1. I have to say, your comment shows a complete lack of knowledge of scripture, from even a basic literary level. Not to mention the implication that God is not different to humans, it is in fact the Bible that says he knows all our needs and works in his timing which although we wouldn’t necessarily understand, for instance, while a child dies via miscarriage and a dying old Grandmother continues to live, but this is life, and there is a purpose. I maintain that the purpose is revealed little by little through a personal relationship with God.

      That last sentence is most likely nails down a chalkboard for Atheists but, nevertheless it works. It is not merely that God indeed has all the answers, but in creating us and knowing us as intimately as he does, he knows all the questions too.

      Just for fun, why don’t you take a look at Psalm 139, even if you have already, and see what you think? Hopefully you’ll take that as a true Christian action of offering the message as all Christians are asked to do, but we are also told (to prevent overzealousness) walk away when the message is rejected.

      So, no offense intended, just a slight correction.

      1. ah and you are right, i lack the knowledge because i dont read the bible or any sort of scripture, i choose not to read all this. im an agnostic and before that was atheist. the reason i say this is from my own thoughts, opinions and beliefs about such things. ive created my own sort of “religion” how would you say, or a better use of terms my own “belief system”…based on concepts i have thought about. it may be wrong in every aspect but thats who i am and what i chose. i shall take the correction in stride for i like the feedback and it makes me think. thank ya ^__^

  2. I’m not sure that scepticism in and of itself is necessarily an enemy of faith. For example, I am sceptical of homeopathic remedies – but if they were demonstrated to work, I would no longer be sceptical. I don’t think it will happen, but still.

    So evidence is one reason for not being sceptical. I would say your experience of God is ‘evidence’. I also think that there is plenty of of historical evidence for the resurrection of Christ. (William Lane Craig is good on this). The point is, I think people who have any kind of religious belief are probably believing because of their own experience, but it’s not like they’re believing in a vacuum, as if there was no other evidence apart from themselves. This is a mistake which atheists / sceptics often make when accusing Christianity of having “no evidence” (a claim which often annoys me).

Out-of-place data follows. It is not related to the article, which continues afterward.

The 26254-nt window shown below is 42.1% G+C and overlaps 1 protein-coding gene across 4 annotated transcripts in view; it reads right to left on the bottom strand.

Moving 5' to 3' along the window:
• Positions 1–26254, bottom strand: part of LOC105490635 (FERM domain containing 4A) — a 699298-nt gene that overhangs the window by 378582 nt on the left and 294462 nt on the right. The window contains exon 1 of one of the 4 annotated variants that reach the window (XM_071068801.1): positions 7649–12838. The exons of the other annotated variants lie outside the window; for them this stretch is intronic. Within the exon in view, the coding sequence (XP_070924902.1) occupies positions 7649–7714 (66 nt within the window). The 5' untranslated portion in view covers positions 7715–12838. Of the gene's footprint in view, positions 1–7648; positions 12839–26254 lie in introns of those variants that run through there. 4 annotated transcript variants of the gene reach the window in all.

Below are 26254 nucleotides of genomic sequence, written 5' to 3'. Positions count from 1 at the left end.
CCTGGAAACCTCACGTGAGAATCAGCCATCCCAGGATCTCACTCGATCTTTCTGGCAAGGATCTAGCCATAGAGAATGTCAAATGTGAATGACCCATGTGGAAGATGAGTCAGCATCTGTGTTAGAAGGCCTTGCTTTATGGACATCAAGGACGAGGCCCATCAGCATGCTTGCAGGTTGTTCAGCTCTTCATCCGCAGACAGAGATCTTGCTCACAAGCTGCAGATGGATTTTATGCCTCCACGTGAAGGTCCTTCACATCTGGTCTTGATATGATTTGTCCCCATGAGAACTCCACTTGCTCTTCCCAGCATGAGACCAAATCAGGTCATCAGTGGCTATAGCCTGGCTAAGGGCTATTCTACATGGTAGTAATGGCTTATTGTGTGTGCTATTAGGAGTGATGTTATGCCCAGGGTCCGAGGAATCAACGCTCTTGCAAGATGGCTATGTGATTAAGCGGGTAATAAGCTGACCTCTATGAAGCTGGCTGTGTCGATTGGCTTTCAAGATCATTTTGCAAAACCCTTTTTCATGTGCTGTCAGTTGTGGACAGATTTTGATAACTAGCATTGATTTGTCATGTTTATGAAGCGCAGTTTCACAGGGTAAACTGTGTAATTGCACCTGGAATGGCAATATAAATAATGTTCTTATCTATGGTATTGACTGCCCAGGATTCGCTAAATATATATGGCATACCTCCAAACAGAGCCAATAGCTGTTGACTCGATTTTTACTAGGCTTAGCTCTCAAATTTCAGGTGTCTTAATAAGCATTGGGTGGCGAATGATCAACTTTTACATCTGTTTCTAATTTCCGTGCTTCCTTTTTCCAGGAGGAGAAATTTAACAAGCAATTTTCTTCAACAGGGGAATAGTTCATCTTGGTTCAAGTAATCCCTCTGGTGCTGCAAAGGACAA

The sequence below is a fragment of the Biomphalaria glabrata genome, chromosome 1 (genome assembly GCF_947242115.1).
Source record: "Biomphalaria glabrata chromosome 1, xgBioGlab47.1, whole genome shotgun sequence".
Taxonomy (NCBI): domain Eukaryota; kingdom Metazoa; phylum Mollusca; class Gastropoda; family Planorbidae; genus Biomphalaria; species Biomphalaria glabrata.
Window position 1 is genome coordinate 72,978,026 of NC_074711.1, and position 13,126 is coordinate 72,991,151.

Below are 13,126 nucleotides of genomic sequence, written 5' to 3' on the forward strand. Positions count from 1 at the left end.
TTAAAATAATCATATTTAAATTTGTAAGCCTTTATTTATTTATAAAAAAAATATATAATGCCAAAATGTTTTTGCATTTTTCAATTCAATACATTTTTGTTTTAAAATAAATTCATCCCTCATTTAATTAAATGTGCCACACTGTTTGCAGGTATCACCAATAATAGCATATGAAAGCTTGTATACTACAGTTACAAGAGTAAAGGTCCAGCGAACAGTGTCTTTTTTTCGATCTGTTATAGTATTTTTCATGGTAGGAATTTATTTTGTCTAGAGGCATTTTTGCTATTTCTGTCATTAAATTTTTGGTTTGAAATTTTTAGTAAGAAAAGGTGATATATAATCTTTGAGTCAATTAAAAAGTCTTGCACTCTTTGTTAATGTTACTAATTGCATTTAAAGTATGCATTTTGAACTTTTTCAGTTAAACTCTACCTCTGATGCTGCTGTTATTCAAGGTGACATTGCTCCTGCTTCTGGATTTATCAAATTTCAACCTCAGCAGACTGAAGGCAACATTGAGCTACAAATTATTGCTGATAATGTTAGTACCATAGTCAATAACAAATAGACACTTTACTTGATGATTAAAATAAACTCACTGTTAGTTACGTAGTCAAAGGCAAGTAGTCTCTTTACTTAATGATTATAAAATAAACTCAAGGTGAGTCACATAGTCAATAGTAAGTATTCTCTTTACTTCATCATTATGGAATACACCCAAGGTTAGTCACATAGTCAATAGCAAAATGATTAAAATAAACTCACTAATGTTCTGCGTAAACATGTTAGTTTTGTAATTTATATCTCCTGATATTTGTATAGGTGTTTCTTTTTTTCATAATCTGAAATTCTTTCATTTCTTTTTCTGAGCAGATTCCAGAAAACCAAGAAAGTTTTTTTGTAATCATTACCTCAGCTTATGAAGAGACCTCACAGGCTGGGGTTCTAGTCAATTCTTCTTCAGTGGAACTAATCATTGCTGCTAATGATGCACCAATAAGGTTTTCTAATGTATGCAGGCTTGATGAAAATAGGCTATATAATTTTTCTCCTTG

The other thing with scepticism is, if you take it to its logical conclusion you have to be sceptical about everything. Including the need to be sceptical. Where does the belief that we need to be sceptical come from? Can that be subjected to the same sceptical analysis? If you are sceptical about everything it’s a reductio ad absurdum – you can’t be sure about anything because you can’t prove anything. Everyone by necessity needs to believe some things they can’t prove. Even the most hardened sceptics have to make some (or a lot of) basic assumptions about the world in order to function. But for some strange reason the basic assumptions people make about God are open to scepticism whereas the basic assumptions people make about themselves and the world we live in are not. That’s probably a bit unfair but I just want to make the point that no-one can be a true sceptic about everything 🙂

    1. In the New Covenant/Testament books we are told to question everything, and hold on to what is true and good.

    2. I understand that no one will be a sceptic about everything. My problem is that various aspects of religion and christianity have rung alarm bells for me, and now I can’t ignore them.

      I am currently trying to read St Augustines Confessions in search of a narrower definition of what I believe. I think I may end up with a more refined faith, discarding a lot of the crap that people seem to add.

      Perhaps part of my problem is in not attributing enough weight to the evidence that we do have.

      1. I’m just curious which aspects of religion and Christianity ring alarm bells for you, Steve? Maybe you could do another blog post on that at some point when / if you feel comfortable doing so?

        From the sound of things I’ve been having a similar experience to you recently. I’ve been reading various atheist blogs (such as Common Sense Atheism) on and off, my reasoning being: a) it will better prepare me to discuss matters with atheists if I can understand their point of view; b) faith that never stands up to intellectual scrutiny is worthless – and I believe that Christianity should stand up to scrutiny.